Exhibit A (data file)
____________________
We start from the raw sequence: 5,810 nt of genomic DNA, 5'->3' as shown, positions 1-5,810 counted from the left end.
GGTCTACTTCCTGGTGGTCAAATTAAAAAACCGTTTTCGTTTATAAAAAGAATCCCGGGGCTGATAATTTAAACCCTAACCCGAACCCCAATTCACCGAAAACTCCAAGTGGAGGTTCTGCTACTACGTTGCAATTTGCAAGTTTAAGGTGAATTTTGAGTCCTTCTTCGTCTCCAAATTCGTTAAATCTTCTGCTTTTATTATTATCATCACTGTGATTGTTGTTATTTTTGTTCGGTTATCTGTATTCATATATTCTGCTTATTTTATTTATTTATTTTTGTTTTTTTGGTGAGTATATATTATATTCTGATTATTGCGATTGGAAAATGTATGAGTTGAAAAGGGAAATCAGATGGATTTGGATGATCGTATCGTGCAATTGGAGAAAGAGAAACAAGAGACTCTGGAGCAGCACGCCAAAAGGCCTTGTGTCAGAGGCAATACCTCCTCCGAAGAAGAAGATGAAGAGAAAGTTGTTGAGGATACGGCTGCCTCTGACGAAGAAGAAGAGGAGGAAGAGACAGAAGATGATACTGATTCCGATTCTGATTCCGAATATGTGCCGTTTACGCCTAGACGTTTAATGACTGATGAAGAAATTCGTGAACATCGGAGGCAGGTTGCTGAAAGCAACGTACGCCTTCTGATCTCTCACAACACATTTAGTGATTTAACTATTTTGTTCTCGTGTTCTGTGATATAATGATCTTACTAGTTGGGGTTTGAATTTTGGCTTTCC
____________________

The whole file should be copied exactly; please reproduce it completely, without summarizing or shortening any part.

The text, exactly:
We start from the raw sequence: 5,810 nt of genomic DNA, 5'->3' as shown, positions 1-5,810 counted from the left end.
GGTCTACTTCCTGGTGGTCAAATTAAAAAACCGTTTTCGTTTATAAAAAGAATCCCGGGGCTGATAATTTAAACCCTAACCCGAACCCCAATTCACCGAAAACTCCAAGTGGAGGTTCTGCTACTACGTTGCAATTTGCAAGTTTAAGGTGAATTTTGAGTCCTTCTTCGTCTCCAAATTCGTTAAATCTTCTGCTTTTATTATTATCATCACTGTGATTGTTGTTATTTTTGTTCGGTTATCTGTATTCATATATTCTGCTTATTTTATTTATTTATTTTTGTTTTTTTGGTGAGTATATATTATATTCTGATTATTGCGATTGGAAAATGTATGAGTTGAAAAGGGAAATCAGATGGATTTGGATGATCGTATCGTGCAATTGGAGAAAGAGAAACAAGAGACTCTGGAGCAGCACGCCAAAAGGCCTTGTGTCAGAGGCAATACCTCCTCCGAAGAAGAAGATGAAGAGAAAGTTGTTGAGGATACGGCTGCCTCTGACGAAGAAGAAGAGGAGGAAGAGACAGAAGATGATACTGATTCCGATTCTGATTCCGAATATGTGCCGTTTACGCCTAGACGTTTAATGACTGATGAAGAAATTCGTGAACATCGGAGGCAGGTTGCTGAAAGCAACGTACGCCTTCTGATCTCTCACAACACATTTAGTGATTTAACTATTTTGTTCTCGTGTTCTGTGATATAATGATCTTACTAGTTGGGGTTTGAATTTTGGCTTTCC